The KSEI provides central custodian and securities transaction settlement services. KSEI Regulation No. Kep-0013/DIR/KSEI/0612 concerning the central custodian services regulates, among other things, securities registration in KSEI.

Among other things, the KPEI facilitates securities exchange transaction clearing and settlement guarantee of stock exchange transactions. The relevant regulation is regulation No. II-1 concerning clearing and guarantee services for the settlement of scripless stock exchange transactions.

Regulator

Public offerings

Mandatory filings

What regulatory or stock exchange filings must be made in connection with a public offering of securities? What information must be included in such filings or made available to potential investors?

Securities defined under the Capital Market Law are promissory notes, commercial paper, shares, bonds, evidences of indebtedness, participation units of collective investment contracts, futures contracts related to securities, and all derivatives of securities. For the purpose of this questionnaire, equity securities mean shares and debt securities mean bonds.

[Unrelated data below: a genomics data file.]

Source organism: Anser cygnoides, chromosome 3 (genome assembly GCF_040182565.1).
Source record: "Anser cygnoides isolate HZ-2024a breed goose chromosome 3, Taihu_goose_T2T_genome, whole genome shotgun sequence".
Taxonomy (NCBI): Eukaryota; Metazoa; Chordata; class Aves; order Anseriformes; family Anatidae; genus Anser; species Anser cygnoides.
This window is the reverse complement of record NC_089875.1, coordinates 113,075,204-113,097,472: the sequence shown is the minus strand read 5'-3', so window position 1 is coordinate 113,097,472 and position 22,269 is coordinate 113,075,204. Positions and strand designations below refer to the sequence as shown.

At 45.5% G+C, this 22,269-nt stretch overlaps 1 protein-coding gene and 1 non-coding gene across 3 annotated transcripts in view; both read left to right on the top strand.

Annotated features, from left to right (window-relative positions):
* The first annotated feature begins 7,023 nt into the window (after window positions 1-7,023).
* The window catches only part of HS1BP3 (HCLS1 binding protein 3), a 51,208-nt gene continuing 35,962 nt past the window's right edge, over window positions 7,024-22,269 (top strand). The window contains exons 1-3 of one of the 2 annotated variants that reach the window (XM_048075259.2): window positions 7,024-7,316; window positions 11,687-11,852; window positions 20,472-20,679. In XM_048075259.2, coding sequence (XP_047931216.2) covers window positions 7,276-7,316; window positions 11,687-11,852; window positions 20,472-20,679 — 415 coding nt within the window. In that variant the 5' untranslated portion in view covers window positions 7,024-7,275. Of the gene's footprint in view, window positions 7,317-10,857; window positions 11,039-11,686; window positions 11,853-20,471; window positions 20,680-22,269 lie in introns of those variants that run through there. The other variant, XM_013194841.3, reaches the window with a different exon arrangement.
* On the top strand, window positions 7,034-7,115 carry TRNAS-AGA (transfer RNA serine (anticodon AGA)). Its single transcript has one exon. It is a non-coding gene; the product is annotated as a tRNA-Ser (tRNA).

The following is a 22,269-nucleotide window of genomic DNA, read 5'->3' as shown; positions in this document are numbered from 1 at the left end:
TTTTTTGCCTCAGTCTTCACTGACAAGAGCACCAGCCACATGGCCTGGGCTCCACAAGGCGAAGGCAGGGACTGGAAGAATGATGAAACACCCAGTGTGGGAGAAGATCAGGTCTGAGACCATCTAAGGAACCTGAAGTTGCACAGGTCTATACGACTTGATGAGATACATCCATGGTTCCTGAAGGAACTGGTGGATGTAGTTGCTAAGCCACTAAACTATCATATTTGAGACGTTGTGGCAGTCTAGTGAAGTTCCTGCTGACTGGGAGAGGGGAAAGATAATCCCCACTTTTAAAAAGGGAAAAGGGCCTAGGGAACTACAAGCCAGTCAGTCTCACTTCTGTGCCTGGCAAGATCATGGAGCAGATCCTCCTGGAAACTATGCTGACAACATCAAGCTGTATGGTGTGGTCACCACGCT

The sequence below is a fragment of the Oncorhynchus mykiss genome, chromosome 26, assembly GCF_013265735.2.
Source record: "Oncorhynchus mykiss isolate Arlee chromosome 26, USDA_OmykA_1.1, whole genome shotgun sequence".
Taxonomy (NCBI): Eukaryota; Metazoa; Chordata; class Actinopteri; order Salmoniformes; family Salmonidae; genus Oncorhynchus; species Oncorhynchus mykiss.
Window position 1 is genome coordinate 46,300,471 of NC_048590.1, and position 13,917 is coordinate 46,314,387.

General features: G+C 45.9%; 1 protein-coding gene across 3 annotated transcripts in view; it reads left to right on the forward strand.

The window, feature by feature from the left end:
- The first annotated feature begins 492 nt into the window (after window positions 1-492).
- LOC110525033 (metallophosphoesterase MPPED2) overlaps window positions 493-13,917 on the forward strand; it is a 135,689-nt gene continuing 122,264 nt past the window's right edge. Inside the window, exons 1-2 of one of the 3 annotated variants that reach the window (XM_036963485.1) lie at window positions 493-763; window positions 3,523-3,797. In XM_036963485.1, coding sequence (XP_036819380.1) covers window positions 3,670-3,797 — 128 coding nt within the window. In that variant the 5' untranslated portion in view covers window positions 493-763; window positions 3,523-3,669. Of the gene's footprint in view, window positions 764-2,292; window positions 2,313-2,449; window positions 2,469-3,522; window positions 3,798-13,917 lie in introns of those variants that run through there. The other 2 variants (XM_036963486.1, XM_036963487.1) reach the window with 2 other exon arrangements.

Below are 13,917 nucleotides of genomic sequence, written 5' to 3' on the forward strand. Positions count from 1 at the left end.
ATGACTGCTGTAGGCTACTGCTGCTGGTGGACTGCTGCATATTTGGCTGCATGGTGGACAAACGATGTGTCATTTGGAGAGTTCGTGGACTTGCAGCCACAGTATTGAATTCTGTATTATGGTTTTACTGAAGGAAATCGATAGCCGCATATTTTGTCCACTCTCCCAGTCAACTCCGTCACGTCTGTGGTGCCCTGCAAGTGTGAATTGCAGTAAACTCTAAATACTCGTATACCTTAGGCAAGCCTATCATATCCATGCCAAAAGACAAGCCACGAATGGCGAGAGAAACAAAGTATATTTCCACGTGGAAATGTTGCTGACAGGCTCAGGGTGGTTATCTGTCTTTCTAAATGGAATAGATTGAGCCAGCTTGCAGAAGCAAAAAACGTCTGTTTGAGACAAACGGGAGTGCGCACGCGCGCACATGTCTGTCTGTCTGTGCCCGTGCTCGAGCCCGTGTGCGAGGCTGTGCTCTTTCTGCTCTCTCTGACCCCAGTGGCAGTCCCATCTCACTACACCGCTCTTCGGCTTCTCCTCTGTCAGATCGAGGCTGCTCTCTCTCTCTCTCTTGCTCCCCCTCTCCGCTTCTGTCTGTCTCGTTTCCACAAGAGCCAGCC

Under the Capital Market Law, a securities offering constitutes a public offering if it is made within the territory of Indonesia or to Indonesian citizens outside the territory of Indonesia and it is offered to more than 100 parties or purchased by more than 50 parties. Any securities offering offered through mass media such as newspaper, brochure, television and other electronic media are also considered public offerings. A party carrying out a public offering is referred to as the issuer. The primary public offering or initial public offering is subject to the registration statement requirement from the OJK. The issuer may only carry out the public offering once the registration statement has been declared effective by the OJK.

Under the OJK regulation No. 7/pojk.04/2017 concerning registration statement documents in public offerings of equity securities, debt securities or sukuk (POJK 7), an issuer needs to submit the following documents to apply for registration statement to the OJK, among other things:

  • a covering letter of registration statement in accordance with the format of covering letter attached to POJK 7;
  • a prospectus;
  • a preliminary prospectus (if any); and
  • other documents to be submitted as part of the registration statement, which include, among others:
    • the public offering schedule;
    • a copy of the latest articles of association of the issuer;
    • the legal due diligence report;
    • audited financial statements;
    • a comfort letter from the public accountant who audited the latest financial statements;